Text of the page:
Enterprise Java Beans (EJB)
Enterprise Java Beans (EJB) is one of the several Java APIs for standard manufacture of enterprise software. EJB is a server-side software element that summarizes business logic of an application. Enterprise Java Beans web repository yields a runtime domain for web related software elements including computer reliability, Java Servlet Lifecycle (JSL) management, transaction procedure and other web services. The EJB enumeration is a subset of the Java EE enumeration.
The EJB enumeration was originally developed by IBM in 1997 and later adopted by Sun Microsystems in 1999 and enhanced under the Java Community Process.
The EJB enumeration aims to provide a standard way to implement the server-side business software typically found in enterprise applications. Such machine code addresses the same types of problems, and solutions to these problems are often repeatedly re-implemented by programmers. Enterprise Java Beans is assumed to manage such common concerns as endurance, transactional probity and security in a standard way that leavs programmers free to focus on the particular parts of the enterprise software at hand.
To run EJB application we need an application server (EJB Container) such as Jboss, Glassfish, Weblogic, Websphere etc. It performs:
1. Life cycle management
3. Transaction management
4. Object pooling
Types of Enterprise Java Beans
There are three types of EJB:
1. Session Bean: Session bean contains business logic that can be invoked by local, remote or webservice client. There are two types of session beans: (i) Stateful session bean and (ii) Stateless session bean.
- (i) Stateful Session bean :
Stateful session bean performs business task with the help of a state. Stateful session bean can be used to access various method calls by storing the information in an instance variable. Some of the applications require information to be stored across separate method calls. In a shopping site, the items chosen by a customer must be stored as data is an example of stateful session bean.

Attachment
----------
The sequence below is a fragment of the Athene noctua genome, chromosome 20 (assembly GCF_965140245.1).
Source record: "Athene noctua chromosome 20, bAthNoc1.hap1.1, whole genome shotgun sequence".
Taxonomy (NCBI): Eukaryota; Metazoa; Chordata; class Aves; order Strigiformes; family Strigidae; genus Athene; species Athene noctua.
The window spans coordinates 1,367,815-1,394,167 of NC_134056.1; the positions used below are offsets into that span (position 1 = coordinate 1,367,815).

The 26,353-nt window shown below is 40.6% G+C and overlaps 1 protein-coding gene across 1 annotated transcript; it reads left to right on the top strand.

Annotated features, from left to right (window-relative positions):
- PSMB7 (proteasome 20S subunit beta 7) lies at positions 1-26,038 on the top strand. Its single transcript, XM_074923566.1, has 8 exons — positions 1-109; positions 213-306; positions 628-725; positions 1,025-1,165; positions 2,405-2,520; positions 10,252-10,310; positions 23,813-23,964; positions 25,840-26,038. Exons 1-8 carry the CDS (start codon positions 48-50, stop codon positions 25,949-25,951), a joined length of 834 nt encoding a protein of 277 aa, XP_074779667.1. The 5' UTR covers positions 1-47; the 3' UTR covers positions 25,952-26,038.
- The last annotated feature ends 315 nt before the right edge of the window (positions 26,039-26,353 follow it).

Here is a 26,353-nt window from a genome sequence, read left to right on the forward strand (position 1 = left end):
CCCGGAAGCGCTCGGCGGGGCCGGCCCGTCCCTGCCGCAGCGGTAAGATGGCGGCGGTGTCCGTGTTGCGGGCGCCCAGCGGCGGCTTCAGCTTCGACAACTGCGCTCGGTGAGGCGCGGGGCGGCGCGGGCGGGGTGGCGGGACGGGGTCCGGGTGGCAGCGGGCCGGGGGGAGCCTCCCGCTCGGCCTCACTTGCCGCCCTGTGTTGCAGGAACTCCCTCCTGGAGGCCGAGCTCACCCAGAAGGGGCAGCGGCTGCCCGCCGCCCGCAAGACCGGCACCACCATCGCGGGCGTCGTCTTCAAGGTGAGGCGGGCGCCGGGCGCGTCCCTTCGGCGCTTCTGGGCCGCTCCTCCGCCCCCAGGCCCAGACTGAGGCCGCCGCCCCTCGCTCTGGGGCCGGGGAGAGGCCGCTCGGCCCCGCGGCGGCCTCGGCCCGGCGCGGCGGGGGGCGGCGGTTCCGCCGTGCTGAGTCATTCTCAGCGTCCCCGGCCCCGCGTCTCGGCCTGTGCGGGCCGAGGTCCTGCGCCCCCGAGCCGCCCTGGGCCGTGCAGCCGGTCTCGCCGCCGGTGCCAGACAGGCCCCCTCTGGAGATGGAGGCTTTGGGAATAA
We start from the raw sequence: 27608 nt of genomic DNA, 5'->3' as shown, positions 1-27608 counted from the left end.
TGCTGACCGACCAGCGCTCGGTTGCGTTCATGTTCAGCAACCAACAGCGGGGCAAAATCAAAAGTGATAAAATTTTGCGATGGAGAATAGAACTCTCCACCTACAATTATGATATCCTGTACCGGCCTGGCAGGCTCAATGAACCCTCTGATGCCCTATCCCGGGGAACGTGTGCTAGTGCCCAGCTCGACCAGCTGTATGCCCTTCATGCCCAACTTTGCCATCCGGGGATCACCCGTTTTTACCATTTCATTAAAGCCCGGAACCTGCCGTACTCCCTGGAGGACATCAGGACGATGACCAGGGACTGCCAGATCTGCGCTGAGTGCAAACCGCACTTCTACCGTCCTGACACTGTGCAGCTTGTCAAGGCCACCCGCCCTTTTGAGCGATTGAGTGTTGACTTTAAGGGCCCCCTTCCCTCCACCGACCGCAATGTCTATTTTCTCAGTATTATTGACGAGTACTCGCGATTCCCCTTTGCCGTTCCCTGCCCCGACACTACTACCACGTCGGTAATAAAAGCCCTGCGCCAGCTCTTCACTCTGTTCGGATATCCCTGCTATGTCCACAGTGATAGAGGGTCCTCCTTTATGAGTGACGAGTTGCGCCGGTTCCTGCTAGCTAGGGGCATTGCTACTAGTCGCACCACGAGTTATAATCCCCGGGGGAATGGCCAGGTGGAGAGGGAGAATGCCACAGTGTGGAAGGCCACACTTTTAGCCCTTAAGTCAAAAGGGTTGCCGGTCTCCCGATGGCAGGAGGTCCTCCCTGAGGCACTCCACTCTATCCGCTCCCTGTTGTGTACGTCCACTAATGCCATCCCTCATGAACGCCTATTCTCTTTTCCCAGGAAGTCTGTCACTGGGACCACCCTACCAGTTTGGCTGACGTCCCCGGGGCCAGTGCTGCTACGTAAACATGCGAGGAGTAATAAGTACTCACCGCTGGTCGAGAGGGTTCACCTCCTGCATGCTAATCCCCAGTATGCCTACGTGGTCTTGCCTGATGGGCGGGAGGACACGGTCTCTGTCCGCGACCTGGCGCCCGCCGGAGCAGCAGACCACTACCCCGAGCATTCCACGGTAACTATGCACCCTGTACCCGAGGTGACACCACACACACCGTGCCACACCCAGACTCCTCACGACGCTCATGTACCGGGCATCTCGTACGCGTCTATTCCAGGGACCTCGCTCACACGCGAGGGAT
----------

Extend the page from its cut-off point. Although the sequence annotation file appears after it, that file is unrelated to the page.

- (ii) Stateless Session bean :
Stateless session bean implement business logic without having a persistent storage mechanism, such as a state or database and can used shared data. Stateless session bean can be used in situations where information is not required to used across call methods.
2. Message Driven Bean: Like Session Bean, it contains the business logic but it is invoked by passing message.
3. Entity Bean: It summarizes the state that can be remained in the database. It is deprecated. Now, it is replaced with JPA (Java Persistent API). There are two types of entity bean:
- (i) Bean Managed Persistence :
In a bean managed persistence type of entity bean, the programmer has to write the code for database calls. It persists across multiple sessions and multiple clients.
- (ii) Container Managed Persistence :
Container managed persistence are enterprise bean that persists across database. In container managed persistence the container take care of database calls.
When to use Enterprise Java Beans
1.Application needs Remote Access. In other words, it is distributed.
2.Application needs to be scalable. EJB applications supports load balancing, clustering and fail-over.
3.Application needs encapsulated business logic. EJB application is differentiated from demonstration and persistent layer.
Advantages of Enterprise Java Beans
1. EJB repository yields system-level services to enterprise beans, the bean developer can focus on solving business problems. Rather than the bean developer, the EJB repository is responsible for system-level services such as transaction management and security authorization.
2. The beans rather than the clients contain the application’s business logic, the client developer can focus on the presentation of the client. The client developer does not have to code the pattern that execute business rules or access databases. Due to this the clients are thinner which is a benefit that is particularly important for clients that run on small devices.
3. Enterprise Java Beans are portable elements, the application assembler can build new applications from the beans that already exists.
Disadvantages of Enterprise Java Beans
1. Requires application server
2. Requires only java client. For other language client, you need to go for webservice.
3. Complex to understand and develop EJB applications.
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